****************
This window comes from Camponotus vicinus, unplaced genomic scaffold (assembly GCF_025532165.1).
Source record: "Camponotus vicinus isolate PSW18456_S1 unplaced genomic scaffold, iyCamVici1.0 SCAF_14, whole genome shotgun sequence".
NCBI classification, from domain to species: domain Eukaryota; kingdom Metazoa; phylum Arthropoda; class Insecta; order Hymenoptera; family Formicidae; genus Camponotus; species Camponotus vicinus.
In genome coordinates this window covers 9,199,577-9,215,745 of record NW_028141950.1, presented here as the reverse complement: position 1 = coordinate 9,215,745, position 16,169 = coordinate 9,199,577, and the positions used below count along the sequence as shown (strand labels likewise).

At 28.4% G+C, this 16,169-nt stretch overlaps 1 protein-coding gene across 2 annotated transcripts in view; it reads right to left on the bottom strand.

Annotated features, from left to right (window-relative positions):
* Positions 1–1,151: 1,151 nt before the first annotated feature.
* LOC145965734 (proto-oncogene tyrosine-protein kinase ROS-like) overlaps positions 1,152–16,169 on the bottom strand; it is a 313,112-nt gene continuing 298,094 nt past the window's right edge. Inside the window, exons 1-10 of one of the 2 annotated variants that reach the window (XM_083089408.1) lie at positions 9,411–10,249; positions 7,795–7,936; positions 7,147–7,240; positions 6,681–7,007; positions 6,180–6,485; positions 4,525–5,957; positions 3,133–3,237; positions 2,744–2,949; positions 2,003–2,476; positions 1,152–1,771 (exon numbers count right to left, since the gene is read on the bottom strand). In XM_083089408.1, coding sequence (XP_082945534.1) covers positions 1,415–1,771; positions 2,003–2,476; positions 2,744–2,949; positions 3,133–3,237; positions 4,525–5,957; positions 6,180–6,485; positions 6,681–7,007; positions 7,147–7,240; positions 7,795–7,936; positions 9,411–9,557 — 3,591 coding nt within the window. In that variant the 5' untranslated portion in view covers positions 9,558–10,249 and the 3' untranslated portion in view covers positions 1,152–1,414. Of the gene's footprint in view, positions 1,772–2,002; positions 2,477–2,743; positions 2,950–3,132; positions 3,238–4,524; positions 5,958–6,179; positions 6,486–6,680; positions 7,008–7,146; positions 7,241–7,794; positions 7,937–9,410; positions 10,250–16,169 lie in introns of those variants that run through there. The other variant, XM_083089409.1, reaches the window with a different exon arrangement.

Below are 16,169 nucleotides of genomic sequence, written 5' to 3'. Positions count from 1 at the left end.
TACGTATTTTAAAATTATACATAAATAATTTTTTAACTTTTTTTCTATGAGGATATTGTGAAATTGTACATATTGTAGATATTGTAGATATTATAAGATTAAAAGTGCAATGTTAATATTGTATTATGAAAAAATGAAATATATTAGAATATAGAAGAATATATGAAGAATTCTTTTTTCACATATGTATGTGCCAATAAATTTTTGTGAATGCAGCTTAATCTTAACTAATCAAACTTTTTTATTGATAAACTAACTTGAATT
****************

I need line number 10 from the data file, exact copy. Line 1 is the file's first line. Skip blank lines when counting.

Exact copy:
TACGTATTTTAAAATTATACATAAATAATTTTTTAACTTTTTTTCTATGAGGATATTGTGAAATTGTACATATTGTAGATATTGTAGATATTATAAGATTAAAAGTGCAATGTTAATATTGTATTATGAAAAAATGAAATATATTAGAATATAGAAGAATATATGAAGAATTCTTTTTTCACATATGTATGTGCCAATAAATTTTTGTGAATGCAGCTTAATCTTAACTAATCAAACTTTTTTATTGATAAACTAACTTGAATT